Having recently completed the dissertation aspect of my MSc qualification, it seemed timely to revisit the crux of the subject area which I explored, for the purposes of an initial blog.
My area of study focused specifically on social media crisis management, and the technicalities of proactivity, prevention and management.
I set out to analyse, collate and form information (and practical tactics) which could help businesses/organisations/public figures minimise risk and protect reputation during (and in advance of) social media crises.
As a communications consultant I work (on a daily basis) with various clients who operate within the digital sphere. Providing digital consultancy is part of my daily routine, and having worked on large scale crisis projects with commercial clients, I became fascinated by this area of communication.
The hand of business has, in many ways been forced into the age of social media. Businesses are now well aware of the market potential within social media and, with research showing that 82% of people are more likely to trust a company which engages on social media, businesses are left with little choice but to communicate on digital platforms. Trust aside, social media is increasingly geared towards sales, thus, to avoid such a lucrative channel would be to limit market potential.
Despite the fact that social media has been growing steadily for over 10 years, my findings concluded that many businesses are (to this day) ill-equipped to deal with adverse social media situations, with many of the practices ad-hoc and reactive.
“Members can comment on your brand, and there’s not much you can do about it. The marketing channel is reversed- rather than top-down, things now move from the bottom up. Now that your customers can talk back, it pays to listen to what they have to say.”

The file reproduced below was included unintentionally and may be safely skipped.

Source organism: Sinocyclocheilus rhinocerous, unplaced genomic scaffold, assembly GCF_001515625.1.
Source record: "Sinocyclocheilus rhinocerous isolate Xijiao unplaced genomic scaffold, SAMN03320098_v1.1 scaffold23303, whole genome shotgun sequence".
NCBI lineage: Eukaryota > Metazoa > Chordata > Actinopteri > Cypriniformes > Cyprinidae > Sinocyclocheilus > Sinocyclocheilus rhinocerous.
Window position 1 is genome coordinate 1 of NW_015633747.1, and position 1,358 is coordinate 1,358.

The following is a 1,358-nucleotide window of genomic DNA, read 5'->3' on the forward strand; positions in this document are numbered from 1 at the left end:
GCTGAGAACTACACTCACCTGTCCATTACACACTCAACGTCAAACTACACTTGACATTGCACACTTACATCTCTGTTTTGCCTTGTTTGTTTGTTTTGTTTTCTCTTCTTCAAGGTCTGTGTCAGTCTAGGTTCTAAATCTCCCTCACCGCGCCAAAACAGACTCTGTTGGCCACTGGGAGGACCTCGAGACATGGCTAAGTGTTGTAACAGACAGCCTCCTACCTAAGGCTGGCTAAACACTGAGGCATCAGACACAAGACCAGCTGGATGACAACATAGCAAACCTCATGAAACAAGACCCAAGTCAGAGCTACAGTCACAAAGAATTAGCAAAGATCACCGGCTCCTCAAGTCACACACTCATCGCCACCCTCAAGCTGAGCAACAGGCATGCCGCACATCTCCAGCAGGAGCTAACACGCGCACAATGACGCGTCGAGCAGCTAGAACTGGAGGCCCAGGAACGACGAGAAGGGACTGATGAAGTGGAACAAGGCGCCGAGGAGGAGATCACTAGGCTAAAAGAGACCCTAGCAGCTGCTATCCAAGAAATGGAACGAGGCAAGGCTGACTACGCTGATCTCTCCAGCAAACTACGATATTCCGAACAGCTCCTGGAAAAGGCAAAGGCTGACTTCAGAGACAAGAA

There have been countless instances of social media crises at both a local and international level, and, interestingly, “during 2016, 19% of PR crises broke on Twitter, more than Facebook (16%), YouTube (4%) and blogs (4%). Brands appear more likely to receive criticism on Twitter than they are on other social networking platforms, with users being 17% more likely to send a negative tweet than a negative Facebook post.”
As noted by many voices of authority in this sphere, “a social media crisis can (in certain cases) be something that occurs offline and is then brought to social media channels, or it can begin on social media channels, and then spread.”
One notable, worldwide example of the former was with Volkswagen, when what started as a product feature, spiralled into a social media storm and created subsequent reputational damage. Volkswagen’s manner and speed of response was strongly criticised “with video apologies from respective CEOs the only posts addressing the crisis after more than a week.”
To conclude, here are 5 tactical recommendations for business (more to follow in next blog)
- Be prepared, a social media crisis can happen at any time- audit your social media channels to ensure you are equipped
- Create and implement an organisational crisis policy (particularly for organisations with multiple users)
- Make speedy decisions on action. Consider whether to reach out publicly (in a crisis situation) or take the conversation off line, and out of the public domain
- Tactics like disabling or reviewing posts (via Facebook) from visitors can be a useful first step in crisis situations. Also, think about how ‘boosted’ posts can take content out of your control and place it into (for example), previously banned page users and ‘non-likers’ of page
- Hide/delete unwanted or dangerous comments/posts/messages where necessary
John McManus graduated from Ulster University in December 2016 with an MSc in Political Lobbying & Public Affairs. He is a consultant at Turley PR & Public Affairs in Belfast. John can be contacted on Twitter @JohnPolMcManus and on LinkedIn: https://ie.linkedin.com/in/john-mcmanus-82509a49